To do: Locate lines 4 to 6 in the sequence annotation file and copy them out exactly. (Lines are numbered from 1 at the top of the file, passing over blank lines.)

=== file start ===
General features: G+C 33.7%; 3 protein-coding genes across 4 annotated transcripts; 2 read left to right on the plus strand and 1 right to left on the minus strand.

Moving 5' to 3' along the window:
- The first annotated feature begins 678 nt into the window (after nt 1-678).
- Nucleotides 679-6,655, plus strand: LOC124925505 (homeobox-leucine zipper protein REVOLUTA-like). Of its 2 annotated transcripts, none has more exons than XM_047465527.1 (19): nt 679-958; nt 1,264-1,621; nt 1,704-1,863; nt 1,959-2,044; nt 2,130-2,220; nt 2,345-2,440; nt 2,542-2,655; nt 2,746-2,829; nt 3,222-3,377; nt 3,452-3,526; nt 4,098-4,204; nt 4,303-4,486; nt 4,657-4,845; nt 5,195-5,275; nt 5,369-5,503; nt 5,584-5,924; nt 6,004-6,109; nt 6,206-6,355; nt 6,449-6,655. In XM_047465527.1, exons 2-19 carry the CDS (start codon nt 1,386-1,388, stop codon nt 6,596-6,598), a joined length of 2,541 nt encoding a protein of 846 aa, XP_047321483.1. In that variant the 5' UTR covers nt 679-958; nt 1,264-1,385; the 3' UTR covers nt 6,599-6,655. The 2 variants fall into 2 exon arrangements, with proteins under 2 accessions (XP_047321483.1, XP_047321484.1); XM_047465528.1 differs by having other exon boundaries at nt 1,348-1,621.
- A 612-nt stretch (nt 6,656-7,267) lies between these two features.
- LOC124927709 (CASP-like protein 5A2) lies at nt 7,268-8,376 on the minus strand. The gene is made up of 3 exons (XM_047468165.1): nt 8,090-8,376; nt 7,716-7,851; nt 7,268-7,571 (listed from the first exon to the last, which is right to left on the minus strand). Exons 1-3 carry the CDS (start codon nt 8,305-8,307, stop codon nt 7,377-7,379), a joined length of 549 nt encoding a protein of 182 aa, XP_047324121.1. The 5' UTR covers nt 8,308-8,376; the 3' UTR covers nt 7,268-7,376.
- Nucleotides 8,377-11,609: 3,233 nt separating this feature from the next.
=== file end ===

- Nucleotides 679-6,655, plus strand: LOC124925505 (homeobox-leucine zipper protein REVOLUTA-like). Of its 2 annotated transcripts, none has more exons than XM_047465527.1 (19): nt 679-958; nt 1,264-1,621; nt 1,704-1,863; nt 1,959-2,044; nt 2,130-2,220; nt 2,345-2,440; nt 2,542-2,655; nt 2,746-2,829; nt 3,222-3,377; nt 3,452-3,526; nt 4,098-4,204; nt 4,303-4,486; nt 4,657-4,845; nt 5,195-5,275; nt 5,369-5,503; nt 5,584-5,924; nt 6,004-6,109; nt 6,206-6,355; nt 6,449-6,655. In XM_047465527.1, exons 2-19 carry the CDS (start codon nt 1,386-1,388, stop codon nt 6,596-6,598), a joined length of 2,541 nt encoding a protein of 846 aa, XP_047321483.1. In that variant the 5' UTR covers nt 679-958; nt 1,264-1,385; the 3' UTR covers nt 6,599-6,655. The 2 variants fall into 2 exon arrangements, with proteins under 2 accessions (XP_047321483.1, XP_047321484.1); XM_047465528.1 differs by having other exon boundaries at nt 1,348-1,621.
- A 612-nt stretch (nt 6,656-7,267) lies between these two features.
- LOC124927709 (CASP-like protein 5A2) lies at nt 7,268-8,376 on the minus strand. The gene is made up of 3 exons (XM_047468165.1): nt 8,090-8,376; nt 7,716-7,851; nt 7,268-7,571 (listed from the first exon to the last, which is right to left on the minus strand). Exons 1-3 carry the CDS (start codon nt 8,305-8,307, stop codon nt 7,377-7,379), a joined length of 549 nt encoding a protein of 182 aa, XP_047324121.1. The 5' UTR covers nt 8,308-8,376; the 3' UTR covers nt 7,268-7,376.